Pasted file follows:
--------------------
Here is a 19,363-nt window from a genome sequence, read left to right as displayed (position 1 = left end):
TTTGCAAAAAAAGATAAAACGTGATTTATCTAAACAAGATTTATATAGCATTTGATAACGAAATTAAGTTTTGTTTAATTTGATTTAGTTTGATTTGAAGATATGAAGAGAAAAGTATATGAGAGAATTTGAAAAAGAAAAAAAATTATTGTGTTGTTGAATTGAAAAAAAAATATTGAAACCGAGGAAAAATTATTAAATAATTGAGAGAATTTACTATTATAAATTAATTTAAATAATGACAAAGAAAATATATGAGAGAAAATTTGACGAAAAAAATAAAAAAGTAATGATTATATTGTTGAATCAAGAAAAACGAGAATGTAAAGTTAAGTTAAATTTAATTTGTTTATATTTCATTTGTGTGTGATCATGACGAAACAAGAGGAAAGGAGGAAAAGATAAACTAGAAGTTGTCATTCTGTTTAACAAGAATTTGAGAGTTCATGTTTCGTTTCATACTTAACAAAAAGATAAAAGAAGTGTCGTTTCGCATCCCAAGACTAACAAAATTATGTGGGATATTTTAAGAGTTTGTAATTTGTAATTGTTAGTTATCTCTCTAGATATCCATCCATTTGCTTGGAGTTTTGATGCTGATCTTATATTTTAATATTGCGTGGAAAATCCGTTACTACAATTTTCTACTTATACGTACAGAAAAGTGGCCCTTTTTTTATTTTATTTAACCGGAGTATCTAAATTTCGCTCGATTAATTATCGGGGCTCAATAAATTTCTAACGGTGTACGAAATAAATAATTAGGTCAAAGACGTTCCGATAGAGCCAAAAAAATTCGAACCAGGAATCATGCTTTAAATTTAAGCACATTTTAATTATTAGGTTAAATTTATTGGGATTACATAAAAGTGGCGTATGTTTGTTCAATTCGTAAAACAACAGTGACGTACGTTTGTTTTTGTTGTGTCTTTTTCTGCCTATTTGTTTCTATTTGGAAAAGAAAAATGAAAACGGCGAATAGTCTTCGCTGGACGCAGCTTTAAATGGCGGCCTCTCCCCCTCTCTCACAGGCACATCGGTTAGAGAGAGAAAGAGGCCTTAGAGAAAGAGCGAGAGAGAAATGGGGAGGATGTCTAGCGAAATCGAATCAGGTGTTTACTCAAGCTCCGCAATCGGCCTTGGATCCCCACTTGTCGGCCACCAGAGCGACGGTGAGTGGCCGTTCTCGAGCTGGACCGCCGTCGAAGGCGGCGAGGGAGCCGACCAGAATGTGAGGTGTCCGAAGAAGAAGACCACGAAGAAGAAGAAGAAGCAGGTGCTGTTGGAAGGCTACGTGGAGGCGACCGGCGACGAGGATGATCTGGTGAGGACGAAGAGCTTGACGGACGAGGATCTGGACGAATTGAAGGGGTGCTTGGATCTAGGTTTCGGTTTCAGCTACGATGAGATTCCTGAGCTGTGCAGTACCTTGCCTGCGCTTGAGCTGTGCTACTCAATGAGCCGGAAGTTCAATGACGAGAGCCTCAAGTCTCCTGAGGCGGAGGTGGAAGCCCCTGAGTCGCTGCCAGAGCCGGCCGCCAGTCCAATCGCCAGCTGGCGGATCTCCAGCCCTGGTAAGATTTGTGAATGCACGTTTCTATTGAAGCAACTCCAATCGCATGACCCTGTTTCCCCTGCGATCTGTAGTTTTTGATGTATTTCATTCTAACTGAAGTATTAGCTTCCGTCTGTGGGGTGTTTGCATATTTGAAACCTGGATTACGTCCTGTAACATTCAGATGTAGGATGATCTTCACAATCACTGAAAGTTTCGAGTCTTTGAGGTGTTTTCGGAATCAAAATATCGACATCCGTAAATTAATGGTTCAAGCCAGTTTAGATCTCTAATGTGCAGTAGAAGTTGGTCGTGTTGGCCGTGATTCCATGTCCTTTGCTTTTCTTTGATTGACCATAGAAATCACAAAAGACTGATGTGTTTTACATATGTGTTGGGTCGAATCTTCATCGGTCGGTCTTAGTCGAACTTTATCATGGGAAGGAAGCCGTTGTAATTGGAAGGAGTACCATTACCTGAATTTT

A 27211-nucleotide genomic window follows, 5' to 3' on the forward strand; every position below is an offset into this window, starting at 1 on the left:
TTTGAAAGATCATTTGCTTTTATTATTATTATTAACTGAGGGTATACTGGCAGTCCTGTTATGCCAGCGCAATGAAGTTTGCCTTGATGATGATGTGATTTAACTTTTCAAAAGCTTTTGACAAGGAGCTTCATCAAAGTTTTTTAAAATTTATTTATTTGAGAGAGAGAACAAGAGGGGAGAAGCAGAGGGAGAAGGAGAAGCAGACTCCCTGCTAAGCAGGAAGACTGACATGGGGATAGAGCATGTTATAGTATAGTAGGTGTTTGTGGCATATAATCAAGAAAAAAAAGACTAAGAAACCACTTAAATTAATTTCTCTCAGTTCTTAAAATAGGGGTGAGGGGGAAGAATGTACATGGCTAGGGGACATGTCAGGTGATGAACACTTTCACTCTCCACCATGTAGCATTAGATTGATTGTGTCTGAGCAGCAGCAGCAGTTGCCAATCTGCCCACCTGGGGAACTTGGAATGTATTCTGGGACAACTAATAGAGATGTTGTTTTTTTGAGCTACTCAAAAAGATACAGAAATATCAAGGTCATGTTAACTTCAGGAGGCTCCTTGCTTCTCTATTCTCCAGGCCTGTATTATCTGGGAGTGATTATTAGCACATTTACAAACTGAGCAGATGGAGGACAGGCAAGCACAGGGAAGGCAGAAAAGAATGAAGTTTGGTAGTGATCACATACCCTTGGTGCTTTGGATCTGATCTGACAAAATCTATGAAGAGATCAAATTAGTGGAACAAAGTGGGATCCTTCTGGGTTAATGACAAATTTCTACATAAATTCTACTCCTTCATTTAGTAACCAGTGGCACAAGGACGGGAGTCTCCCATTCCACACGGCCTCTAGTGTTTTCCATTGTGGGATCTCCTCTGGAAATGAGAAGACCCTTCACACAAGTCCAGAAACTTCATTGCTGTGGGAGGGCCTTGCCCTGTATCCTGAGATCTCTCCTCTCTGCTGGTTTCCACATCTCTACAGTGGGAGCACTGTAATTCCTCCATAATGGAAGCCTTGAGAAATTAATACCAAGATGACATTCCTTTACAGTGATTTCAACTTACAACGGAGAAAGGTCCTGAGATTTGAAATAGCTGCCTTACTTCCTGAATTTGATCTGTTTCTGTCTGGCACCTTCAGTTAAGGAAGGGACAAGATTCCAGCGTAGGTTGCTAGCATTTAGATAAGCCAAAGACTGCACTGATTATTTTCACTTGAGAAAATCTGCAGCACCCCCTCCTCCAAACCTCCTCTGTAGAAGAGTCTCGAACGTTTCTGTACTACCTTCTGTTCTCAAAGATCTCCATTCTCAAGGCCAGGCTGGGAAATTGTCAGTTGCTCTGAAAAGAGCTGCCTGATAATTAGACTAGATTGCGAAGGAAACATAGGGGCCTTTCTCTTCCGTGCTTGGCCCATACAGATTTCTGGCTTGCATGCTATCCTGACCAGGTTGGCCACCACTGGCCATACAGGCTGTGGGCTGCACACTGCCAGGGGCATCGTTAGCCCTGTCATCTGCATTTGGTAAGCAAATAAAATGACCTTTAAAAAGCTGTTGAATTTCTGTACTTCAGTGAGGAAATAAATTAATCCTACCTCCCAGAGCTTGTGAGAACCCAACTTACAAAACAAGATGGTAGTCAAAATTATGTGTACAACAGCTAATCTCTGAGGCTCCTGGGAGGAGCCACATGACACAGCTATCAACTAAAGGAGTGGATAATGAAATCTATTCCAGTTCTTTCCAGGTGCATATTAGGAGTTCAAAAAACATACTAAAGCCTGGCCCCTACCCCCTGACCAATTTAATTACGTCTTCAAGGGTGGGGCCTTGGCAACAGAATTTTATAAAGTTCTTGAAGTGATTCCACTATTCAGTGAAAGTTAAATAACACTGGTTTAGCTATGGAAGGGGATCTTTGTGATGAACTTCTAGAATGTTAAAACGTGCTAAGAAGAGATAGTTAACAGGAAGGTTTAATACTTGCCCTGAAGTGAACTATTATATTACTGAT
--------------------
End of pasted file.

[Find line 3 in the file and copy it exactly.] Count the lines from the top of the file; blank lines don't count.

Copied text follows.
A 27211-nucleotide genomic window follows, 5' to 3' on the forward strand; every position below is an offset into this window, starting at 1 on the left: